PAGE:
Is Workplace Meditation the Answer to Pandemic Panic?

It’s easy to get panicky and anxious if you watch the news too much with its daily ticker of people in the world, the U.S., and your city, who have succumbed to the dreaded COVID-19. You start getting the feeling that the virus is a predator zeroing in ever closer to you.

Whether working from home or the office, companies will have to keep in mind the high level of anxiety many of their employees are laboring under. Anxiety can hamper productivity, impacting the ability of employees to serve your customers.

Can you help employees reduce that anxiety by offering online instruction on meditation? I found this article on Inc42 by Shawn Johal on the value of meditation in the workplace. Johal especially sees meditation as being a great way to avoid or resolve the kind of conflict that can arise between stressed-out people: “One of the main benefits of meditation is realizing much faster that the large majority of conflicts can be resolved. Although studies may not prove that meditation directly decreases impatience, it does increase our awareness levels and thus allows us to see situations for what they are. Have you ever heard of waiting 24 hours before answering an infuriating e-mail? With meditation, this time can be reduced to 6, 4 or even 2 hours. Clarity of mind comes much faster.”

Johal also notes meditation’s ability to increase deep work ability: “Study after study has shown that meditation greatly improves cognitive abilities. Improved focus is one of the immediate benefits of meditation—and with laser sharp focus, important projects move forward. Sustained success in a company comes by first achieving sustained focus and clarity of mind. By teaching employees how to achieve a state of flow, mountains can be moved.”

Meditation could be such an effective stress-reducer that it could even lessen the sick days employee take. Not only may there be less need with meditation for “mental health days,” but physical suffering also may be reduced, according to Johal. “Researchers from the University of Washington, Seattle, randomly assigned 342 people ages 20 to 70, who had chronic back pain, to two groups. For one year, the first group received standard care for lower back pain. Participants in the second group used either mindfulness-based stress reduction or cognitive-behavioral therapy to ease their pain. The second group practiced these strategies for two hours every week. At 26 and 52 weeks, members of the second group reported greater improvement in muscle function and reduced back pain compared to the first group.”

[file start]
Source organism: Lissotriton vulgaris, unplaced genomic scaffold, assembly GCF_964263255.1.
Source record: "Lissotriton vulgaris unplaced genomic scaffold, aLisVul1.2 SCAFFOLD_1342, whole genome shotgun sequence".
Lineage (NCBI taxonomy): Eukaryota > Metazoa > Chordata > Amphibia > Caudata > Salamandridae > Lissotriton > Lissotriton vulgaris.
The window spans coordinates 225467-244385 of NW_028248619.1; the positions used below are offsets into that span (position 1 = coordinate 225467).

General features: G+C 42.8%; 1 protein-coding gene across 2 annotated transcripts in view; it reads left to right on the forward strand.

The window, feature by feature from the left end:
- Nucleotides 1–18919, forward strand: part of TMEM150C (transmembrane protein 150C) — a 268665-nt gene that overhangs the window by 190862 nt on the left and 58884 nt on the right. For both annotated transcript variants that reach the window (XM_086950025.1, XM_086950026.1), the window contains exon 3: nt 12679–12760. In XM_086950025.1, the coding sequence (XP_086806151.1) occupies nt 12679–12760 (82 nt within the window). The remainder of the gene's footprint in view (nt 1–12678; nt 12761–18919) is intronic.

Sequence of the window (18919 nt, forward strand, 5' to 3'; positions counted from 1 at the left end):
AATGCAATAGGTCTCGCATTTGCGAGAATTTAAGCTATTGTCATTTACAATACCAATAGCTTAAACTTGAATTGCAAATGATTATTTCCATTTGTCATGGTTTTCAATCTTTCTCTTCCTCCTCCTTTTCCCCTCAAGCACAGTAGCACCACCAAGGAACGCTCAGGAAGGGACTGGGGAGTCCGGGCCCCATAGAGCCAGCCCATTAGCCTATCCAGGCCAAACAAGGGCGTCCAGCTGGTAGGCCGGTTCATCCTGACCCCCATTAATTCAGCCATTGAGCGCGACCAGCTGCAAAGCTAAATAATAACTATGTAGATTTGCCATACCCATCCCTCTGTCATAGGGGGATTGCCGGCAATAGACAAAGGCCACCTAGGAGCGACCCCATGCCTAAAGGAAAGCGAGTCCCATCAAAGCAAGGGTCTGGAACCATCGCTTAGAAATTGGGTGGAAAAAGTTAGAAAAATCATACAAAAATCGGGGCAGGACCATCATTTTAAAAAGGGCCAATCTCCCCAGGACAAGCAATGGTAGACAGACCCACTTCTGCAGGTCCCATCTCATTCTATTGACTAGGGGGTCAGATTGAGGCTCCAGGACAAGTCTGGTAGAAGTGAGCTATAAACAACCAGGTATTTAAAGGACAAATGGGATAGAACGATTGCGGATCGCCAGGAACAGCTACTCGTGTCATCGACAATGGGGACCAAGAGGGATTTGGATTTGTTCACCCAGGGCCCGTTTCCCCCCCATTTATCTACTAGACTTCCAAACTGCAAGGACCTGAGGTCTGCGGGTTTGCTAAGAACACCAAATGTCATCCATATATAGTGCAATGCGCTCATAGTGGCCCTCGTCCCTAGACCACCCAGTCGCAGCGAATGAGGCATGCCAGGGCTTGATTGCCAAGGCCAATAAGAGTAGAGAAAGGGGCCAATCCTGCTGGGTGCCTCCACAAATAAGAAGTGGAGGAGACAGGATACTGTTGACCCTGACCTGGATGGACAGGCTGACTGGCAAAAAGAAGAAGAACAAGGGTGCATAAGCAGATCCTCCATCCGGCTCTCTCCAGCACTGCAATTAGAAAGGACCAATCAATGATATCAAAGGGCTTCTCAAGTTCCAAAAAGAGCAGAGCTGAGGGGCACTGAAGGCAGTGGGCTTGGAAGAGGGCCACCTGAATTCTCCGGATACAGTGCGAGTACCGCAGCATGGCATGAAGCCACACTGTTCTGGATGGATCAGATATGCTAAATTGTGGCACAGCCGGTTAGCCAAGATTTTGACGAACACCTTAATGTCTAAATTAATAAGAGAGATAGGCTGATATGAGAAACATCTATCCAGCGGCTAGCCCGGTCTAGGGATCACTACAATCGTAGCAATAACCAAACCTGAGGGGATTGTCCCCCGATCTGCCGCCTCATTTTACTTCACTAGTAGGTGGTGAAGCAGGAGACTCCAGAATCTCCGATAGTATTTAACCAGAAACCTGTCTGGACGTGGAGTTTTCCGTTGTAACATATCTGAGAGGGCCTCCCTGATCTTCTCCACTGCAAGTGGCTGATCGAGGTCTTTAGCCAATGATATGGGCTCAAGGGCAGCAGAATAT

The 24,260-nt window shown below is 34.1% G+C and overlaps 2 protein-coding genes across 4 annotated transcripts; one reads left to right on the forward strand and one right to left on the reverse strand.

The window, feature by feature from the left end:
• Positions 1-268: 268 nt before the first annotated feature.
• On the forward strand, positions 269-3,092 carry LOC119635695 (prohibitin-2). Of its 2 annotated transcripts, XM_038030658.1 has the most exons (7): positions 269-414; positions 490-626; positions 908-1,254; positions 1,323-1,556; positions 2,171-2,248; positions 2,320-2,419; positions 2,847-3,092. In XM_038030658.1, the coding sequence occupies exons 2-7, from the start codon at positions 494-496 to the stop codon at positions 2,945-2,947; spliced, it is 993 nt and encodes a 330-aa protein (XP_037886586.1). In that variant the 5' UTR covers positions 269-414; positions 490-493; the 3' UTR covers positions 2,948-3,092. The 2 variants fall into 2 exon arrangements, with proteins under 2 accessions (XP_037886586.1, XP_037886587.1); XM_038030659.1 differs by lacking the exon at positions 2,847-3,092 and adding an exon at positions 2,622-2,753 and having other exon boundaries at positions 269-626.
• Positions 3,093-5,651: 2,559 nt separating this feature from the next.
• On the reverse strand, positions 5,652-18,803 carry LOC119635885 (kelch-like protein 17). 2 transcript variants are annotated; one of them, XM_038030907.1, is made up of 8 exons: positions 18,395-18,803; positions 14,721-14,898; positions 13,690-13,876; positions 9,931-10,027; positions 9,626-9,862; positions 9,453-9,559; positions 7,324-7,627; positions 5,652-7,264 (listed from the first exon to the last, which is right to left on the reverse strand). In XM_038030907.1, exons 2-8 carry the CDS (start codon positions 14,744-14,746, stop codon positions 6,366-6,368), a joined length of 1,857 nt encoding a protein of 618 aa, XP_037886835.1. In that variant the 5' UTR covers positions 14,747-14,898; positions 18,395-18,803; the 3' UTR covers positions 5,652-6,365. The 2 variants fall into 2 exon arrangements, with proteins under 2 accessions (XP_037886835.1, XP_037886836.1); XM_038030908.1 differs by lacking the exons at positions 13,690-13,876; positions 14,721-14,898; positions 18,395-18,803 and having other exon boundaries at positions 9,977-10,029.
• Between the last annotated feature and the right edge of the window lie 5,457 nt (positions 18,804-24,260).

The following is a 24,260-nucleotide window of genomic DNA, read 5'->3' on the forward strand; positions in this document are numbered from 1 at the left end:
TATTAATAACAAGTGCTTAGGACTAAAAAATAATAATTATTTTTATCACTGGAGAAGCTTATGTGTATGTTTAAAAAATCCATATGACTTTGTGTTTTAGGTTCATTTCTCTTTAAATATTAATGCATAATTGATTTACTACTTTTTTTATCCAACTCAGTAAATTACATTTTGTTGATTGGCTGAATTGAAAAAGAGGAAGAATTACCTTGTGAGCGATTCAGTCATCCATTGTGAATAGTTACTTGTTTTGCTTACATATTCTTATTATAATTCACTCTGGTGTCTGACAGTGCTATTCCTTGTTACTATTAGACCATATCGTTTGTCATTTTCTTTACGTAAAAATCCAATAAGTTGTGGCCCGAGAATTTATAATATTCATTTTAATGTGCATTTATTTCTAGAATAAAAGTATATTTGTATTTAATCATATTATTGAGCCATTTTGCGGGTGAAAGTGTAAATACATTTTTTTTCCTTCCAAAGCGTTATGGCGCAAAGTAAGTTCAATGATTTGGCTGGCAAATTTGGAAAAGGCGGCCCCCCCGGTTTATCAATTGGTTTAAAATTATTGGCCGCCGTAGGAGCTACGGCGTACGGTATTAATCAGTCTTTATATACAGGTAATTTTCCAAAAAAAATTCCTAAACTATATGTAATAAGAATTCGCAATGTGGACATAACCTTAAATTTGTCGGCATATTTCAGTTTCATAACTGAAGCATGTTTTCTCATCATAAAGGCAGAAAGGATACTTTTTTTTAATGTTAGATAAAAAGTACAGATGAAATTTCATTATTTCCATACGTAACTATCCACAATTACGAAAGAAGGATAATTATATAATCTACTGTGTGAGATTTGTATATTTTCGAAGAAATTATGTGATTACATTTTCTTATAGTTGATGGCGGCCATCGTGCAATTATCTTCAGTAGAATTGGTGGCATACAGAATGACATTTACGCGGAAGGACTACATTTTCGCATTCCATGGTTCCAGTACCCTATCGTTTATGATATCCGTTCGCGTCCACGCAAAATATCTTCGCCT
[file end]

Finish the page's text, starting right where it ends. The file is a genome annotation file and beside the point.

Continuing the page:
I find this information about the benefits of meditation interesting, but I realize from firsthand experience that it isn’t for everyone. I find meditation itself to be anxiety inducing. I got a taste of it when I took a yoga class in which we were instructed to focus on our breathing. That instruction ran in direct contrast to the help I was given as a child by my mother to get over my hypochondriac fear that I would forget to breathe. She assured me that breathing was an automatic function in the body that wasn’t dependent on my ability to remember. Ever since then, I’ve happily checked “breathing” off my to-do list.

Whenever anyone talks about deep-breathing exercises, and paying attention to how I breathe, the old anxieties of bodily function fixation return to me. For reasons like this, and others, some of your employees won’t be interested in meditating, but for a significant number of others, meditation resources will be a powerful tool to advance relaxation and focus.

Business as usual—let alone business amid a pandemic—is stressful. Now is the time to explore all resources, including meditation, that can bring relief to employees, and as a result, improved service to customers.

What mental health and psychological resources are you bringing to your employees during this time? How do you think you can best help everyone in your company, including yourself, manage anxiety during this unprecedented time?

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